Bum Rush the Page is a groundbreaking collection, capturing the best new work from the poets who have brought fresh energy, life, and relevance to American poetry.

“Here is a democratic orchestration of voices and visions, poets of all ages, ethnicities, and geographic locations coming together to create a dialogue and to jam–not slam. This is our mouth on paper, our hearts on our sleeves, our refusal to shut up and swallow our silence. These ...
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Bum Rush the Page: A Def Poetry Jam

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Bum Rush the Page is a groundbreaking collection, capturing the best new work from the poets who have brought fresh energy, life, and relevance to American poetry.

“Here is a democratic orchestration of voices and visions, poets of all ages, ethnicities, and geographic locations coming together to create a dialogue and to jam–not slam. This is our mouth on paper, our hearts on our sleeves, our refusal to shut up and swallow our silence. These poems are tough, honest, astute, perceptive, lyrical, blunt, sad, funny, heartbreaking, and true. They shout, they curse, they whisper, and sing. But most of all, they tell it like it is.”
–Tony Medina, from the Introduction

From the Trade Paperback edition.
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Editorial Reviews

Publishers Weekly
To most readers, the hundreds of tightly rhymed, orally friendly poems here will read as "slam." But in his introduction, Medina, a poet and activist, takes great pains to separate the poems from slam's crowd-pleasing limitations, and uses the term "def jam" to describe the political spoken-word poetry he and Rivera, also a poet-activist, have collected. Medina's and Rivera's emphasis is on the poem and its subject matter, not the poet, which makes for a remarkably democratic anthology. Every poet has about the same page and a half of space. The book's design puts the poets' names in a very small type. None of the big names June Jordan, Reg E. Gaines, Edwin Torres, Wanda Coleman, Patricia Smith and Amiri Baraka are given more attention than the less published. Organized by subjects such as "Blood, I Say, Study our Story, Sing this Song," "Drums Drown Out Our Sorrow" and "Seeds of Resistance," most of the poems use urban imagery, tough talk and declaration. Most are identity-centered, anti-racist and pro-activist. Many focus on current events. There are, for instance, at least four poems about Amadou Diallo, the unarmed Ghanaian immigrant killed by New York policemen as he stood in his doorway. All mention the 41 shots; all include the word "mother." There are poems about Shaka Sankofa (convicted of murder at 17, and executed nearly 20 years later under Texas's then-Governor George W. Bush), and homages to Cuban bandleader Tito Puente. Some readers will wish for more variation of theme and for more layered meanings, but the topicality and directness of the poems make this an ideal textbook for introductory poetry classes, especially for urban high school students, and for anyone interestedin poetry as a social art. (Oct.) Copyright 2001 Cahners Business Information.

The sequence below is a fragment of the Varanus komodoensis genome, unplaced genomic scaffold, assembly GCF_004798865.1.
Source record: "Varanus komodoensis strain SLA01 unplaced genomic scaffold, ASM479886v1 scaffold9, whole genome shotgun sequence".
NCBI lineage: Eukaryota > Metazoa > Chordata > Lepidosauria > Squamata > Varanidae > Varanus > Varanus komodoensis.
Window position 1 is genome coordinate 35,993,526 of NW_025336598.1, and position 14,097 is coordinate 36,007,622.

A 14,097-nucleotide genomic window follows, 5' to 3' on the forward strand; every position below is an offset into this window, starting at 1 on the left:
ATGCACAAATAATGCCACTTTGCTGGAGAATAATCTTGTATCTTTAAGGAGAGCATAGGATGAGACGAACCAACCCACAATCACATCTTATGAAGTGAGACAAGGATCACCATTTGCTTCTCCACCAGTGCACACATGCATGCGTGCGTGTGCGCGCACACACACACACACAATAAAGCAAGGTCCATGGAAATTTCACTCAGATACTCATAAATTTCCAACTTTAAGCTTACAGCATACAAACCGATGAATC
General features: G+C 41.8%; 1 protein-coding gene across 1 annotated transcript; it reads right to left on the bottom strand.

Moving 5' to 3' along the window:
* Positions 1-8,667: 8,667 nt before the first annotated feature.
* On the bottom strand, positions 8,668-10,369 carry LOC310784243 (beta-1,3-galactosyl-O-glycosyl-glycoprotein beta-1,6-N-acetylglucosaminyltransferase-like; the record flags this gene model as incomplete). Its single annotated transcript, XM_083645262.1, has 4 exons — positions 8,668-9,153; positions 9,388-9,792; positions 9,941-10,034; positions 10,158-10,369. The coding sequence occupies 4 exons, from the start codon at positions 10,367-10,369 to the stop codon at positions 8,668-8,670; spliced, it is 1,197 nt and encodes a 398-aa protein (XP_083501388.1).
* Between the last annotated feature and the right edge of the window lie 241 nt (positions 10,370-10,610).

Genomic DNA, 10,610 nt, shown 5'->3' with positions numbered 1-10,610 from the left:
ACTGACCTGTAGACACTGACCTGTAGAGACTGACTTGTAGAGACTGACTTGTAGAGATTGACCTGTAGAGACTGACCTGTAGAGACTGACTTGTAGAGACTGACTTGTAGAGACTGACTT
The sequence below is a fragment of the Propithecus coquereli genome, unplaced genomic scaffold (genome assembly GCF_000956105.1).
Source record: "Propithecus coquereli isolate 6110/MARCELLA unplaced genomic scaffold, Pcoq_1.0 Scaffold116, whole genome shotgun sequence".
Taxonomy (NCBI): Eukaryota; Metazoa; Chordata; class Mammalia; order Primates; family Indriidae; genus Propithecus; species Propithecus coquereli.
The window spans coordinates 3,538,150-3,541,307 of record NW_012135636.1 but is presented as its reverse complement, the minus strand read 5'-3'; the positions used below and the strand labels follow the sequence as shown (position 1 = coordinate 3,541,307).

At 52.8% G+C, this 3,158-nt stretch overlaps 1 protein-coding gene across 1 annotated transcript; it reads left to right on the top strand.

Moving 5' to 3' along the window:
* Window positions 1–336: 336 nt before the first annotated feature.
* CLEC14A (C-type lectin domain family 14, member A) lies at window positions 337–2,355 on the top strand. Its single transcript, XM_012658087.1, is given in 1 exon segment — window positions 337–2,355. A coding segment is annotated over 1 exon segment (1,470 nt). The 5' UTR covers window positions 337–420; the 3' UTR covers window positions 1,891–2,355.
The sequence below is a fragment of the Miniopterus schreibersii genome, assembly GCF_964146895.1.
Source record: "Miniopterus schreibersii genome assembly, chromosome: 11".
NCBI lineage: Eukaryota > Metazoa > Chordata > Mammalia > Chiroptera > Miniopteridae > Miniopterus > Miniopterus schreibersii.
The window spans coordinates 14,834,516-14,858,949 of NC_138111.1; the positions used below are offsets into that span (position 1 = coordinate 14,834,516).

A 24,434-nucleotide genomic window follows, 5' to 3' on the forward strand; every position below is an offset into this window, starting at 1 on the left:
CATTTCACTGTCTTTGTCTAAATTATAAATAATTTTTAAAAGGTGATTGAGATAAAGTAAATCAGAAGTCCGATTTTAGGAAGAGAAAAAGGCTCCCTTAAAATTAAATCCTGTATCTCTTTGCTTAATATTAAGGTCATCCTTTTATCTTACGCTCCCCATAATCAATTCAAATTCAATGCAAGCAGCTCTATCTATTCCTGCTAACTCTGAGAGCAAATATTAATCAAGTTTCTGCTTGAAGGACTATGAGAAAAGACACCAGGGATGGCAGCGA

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Product Details

  • ISBN-13: 9780307565648
  • Publisher: Potter/TenSpeed/Harmony
  • Publication date: 4/23/2009
  • Sold by: Random House
  • Format: eBook
  • Pages: 320
  • File size: 3 MB

Meet the Author